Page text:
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What it means to be a maintainer of Linux seccomp

Scott Michael
Director, Software Development

In this blog post, Linux kernel developer Tom Hromatka talks about becoming a co-maintainer of libsecccomp, what it means and his recent presentation at Linux Security Summit North America 2019. 

Seccomp Maintainer

Recently I was named a libseccomp co-maintainer. As a brief background, the Linux kernel provides a mechanism - called SECure COMPuting mode or seccomp for short - to block a process or thread's access to some syscalls. seccomp filters are written in a pseudo-assembly instruction set called Berkeley Packet Filter (BPF), but these filters can be difficult to write by hand and are challenging to maintain as updates are applied and syscalls are added. libseccomp is a low-level userspace library designed to simplify the creation of these seccomp BPF filters.

My role as a maintainer is diverse and varies greatly from day to day:

  • I initially started working with libseccomp because we in Oracle identified opportunities that could significantly improve seccomp performance for containers and virtual machines. This work then grew into fixing bugs, helping others with their seccomp issues, and in general trying to improve seccomp and libseccomp for the future. Becoming a maintainer was the next logical progression

  • Our code is publicly available on github and we also maintain a public mailing list. Most questions, bug reports, and feature requests come in via github. Ideally the submitter will work with us to triage the issue, but that is not required

  • Pull requests are a great way for others to get involved in seccomp and libseccomp. If a user identifies a bug or wants to add a new feature, they are welcome to modify the libseccomp code and submit a pull request to propose changes to the library. In cases like this, I will work with users to make sure the code meets our guidelines. I will help them match the coding style, create automated tests, or whatever else needs to be done to ensure their pull request meets our stringent requirements. We have an extensive automated test suite, code coverage, and static analysis integrated directly into github to maintain our high level of code quality. These checks run against every pull request and every commit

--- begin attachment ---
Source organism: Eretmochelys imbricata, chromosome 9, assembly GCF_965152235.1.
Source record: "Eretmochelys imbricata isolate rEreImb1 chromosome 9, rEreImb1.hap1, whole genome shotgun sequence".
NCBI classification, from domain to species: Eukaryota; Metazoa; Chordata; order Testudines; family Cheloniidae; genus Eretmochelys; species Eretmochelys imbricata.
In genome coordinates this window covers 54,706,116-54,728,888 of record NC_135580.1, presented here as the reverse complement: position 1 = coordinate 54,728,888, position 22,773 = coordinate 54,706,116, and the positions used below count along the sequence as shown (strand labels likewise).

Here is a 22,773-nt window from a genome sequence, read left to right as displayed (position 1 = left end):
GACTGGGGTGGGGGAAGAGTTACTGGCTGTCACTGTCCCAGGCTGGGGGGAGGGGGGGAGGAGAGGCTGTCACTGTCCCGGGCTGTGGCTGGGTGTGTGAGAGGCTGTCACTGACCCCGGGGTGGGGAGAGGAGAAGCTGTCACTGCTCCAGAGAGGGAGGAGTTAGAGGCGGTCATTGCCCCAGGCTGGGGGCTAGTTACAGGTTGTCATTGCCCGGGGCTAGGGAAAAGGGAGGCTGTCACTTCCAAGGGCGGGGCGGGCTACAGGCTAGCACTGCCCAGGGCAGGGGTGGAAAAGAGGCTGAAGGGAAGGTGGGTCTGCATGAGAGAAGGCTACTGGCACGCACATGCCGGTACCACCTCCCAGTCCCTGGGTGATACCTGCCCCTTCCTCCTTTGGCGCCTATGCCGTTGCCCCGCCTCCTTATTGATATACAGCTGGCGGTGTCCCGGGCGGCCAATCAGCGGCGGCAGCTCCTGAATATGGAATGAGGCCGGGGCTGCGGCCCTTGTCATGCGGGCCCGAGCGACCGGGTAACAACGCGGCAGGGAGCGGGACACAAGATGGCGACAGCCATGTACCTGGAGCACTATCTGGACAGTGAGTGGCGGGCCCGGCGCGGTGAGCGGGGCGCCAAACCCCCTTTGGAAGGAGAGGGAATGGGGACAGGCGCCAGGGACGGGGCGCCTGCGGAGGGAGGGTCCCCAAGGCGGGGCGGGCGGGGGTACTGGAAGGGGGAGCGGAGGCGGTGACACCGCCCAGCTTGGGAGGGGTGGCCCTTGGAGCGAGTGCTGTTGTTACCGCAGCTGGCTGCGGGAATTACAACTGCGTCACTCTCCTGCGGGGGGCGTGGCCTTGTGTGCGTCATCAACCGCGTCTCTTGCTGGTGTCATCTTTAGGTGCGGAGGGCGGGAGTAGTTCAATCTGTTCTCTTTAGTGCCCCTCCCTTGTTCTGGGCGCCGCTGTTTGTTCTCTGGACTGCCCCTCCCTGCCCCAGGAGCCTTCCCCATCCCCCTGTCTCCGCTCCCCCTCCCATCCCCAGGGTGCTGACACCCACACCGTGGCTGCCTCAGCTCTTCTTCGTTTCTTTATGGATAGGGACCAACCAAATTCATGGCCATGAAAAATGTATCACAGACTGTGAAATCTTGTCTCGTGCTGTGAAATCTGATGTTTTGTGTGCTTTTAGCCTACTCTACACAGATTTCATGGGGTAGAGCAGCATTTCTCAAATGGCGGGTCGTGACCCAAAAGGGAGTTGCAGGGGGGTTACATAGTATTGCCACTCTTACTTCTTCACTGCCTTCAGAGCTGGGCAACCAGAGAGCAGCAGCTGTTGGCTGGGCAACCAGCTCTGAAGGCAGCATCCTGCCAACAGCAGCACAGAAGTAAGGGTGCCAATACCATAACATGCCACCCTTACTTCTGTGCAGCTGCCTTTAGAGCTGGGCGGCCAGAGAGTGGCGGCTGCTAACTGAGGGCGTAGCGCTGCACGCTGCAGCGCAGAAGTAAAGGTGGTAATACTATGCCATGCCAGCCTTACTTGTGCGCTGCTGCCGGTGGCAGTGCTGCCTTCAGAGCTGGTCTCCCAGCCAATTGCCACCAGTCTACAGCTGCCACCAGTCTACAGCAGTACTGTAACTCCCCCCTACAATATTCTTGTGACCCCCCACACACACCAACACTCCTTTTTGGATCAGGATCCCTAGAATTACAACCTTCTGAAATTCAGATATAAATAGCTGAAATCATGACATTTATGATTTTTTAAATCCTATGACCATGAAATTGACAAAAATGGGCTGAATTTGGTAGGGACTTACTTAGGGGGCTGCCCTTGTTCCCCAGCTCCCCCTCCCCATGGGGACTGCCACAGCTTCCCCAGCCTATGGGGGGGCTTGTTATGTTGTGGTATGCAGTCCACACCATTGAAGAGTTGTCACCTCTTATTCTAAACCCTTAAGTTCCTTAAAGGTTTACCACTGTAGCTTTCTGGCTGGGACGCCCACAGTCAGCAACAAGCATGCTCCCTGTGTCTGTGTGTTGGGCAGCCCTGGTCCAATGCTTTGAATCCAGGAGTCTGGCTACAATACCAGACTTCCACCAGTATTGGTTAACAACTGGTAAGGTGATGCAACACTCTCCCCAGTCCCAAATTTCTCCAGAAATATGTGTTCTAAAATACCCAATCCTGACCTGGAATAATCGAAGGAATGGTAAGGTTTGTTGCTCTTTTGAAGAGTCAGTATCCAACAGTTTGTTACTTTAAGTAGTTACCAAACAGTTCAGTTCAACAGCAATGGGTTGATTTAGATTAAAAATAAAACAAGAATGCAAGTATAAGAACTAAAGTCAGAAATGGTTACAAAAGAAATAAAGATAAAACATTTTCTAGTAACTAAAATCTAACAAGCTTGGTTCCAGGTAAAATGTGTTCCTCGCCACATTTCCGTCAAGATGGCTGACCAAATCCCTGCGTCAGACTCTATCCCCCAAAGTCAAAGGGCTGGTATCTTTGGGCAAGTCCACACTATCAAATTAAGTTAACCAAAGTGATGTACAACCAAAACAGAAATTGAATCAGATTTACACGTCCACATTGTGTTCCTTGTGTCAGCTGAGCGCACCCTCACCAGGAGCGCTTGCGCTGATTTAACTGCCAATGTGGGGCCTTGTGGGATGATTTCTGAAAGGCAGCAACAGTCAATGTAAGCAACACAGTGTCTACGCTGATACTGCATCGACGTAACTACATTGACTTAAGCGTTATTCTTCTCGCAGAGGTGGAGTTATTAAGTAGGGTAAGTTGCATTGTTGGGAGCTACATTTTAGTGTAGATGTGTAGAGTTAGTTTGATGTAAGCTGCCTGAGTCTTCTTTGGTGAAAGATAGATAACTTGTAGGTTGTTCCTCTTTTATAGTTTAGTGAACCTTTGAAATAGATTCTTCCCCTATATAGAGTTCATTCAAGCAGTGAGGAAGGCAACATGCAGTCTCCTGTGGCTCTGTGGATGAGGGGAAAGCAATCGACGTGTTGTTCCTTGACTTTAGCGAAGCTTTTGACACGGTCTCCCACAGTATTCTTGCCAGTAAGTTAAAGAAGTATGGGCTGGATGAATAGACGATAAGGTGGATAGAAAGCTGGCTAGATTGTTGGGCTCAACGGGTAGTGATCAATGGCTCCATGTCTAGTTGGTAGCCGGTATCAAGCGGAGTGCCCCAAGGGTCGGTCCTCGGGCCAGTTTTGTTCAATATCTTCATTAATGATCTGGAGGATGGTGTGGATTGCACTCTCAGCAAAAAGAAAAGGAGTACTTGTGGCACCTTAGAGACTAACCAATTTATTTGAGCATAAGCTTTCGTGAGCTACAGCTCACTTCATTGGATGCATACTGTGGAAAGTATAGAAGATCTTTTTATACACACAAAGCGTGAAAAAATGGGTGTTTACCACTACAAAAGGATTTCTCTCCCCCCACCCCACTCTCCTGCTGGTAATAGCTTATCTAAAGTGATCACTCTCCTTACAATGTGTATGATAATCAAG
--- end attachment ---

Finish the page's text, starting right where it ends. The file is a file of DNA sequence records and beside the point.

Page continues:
• Periodically we release new versions of libseccomp. (At present the release schedule is "as needed" rather than on a set timeline. This could change in the future if need be.) We maintain two milestones within github - a major release milestone and a minor release milestone. Major releases are based upon the master branch of the repo and will contain new features, bug fixes, etc. - including potentially major changes. On the other hand, the minor release is based upon the git release- branch. Changes to the minor branch consist of bug fixes, security CVEs, etc. - and do not contain major new features. As a maintainer, the release process is fairly involved to ensure the release is of the highest quality

  • Of course, I get to add new features, fix bugs - and hopefully not add any new ones :), and add tests

  • And finally I work with others both within Oracle and throughout the greater Linux community to plan libseccomp and seccomp's future. For example, Christian Brauner (Canonical) and Kees Cook (Google) are interested in adding deep argument inspection to seccomp. This will require non-trivial changes to both the kernel and libseccomp. This is a challenging feature that has significant security risks and will require cooperation up and down the software stack to ensure it's done safely and with a user-friendly API

Libseccomp at Linux Security Summit North America 2019

In August my co-maintainer, Paul Moore (Cisco), and I attended the Linux Security Summit (LSS) conference in San Diego. We presented a tutorial on the "Why and How of libseccomp"

Paul opened up the 90-minute session with an entertaining retelling of the history of seccomp, libseccomp, and why it has evolved into its current form. I took over and presented the "how" portion of the presentation with a comparison of white- vs. blacklists, common pitfalls like string filters and parameter filtering.

But the bulk of our tutorial was how to actually write a libseccomp filter, so with a tremendous amount of help from the audience, we wrote a filter by hand and debugged several troublesome issues. Full disclosure: I wanted to highlight some of the challenges when writing a filter, but as Murphy's Law would have it, even more went awry than I expected. Hijinks didn't ensue, but thankfully, I had an engaged and wonderful audience, and together we debugged the filter into existence. The live writing of code really did drive home some of the pitfalls as well as outline methods to overcome these challenges. Overall, things didn't go exactly as I had envisioned, but I feel the talk was a success. Thanks again to our wonderful audience!

The full recording of the tutorial is available here

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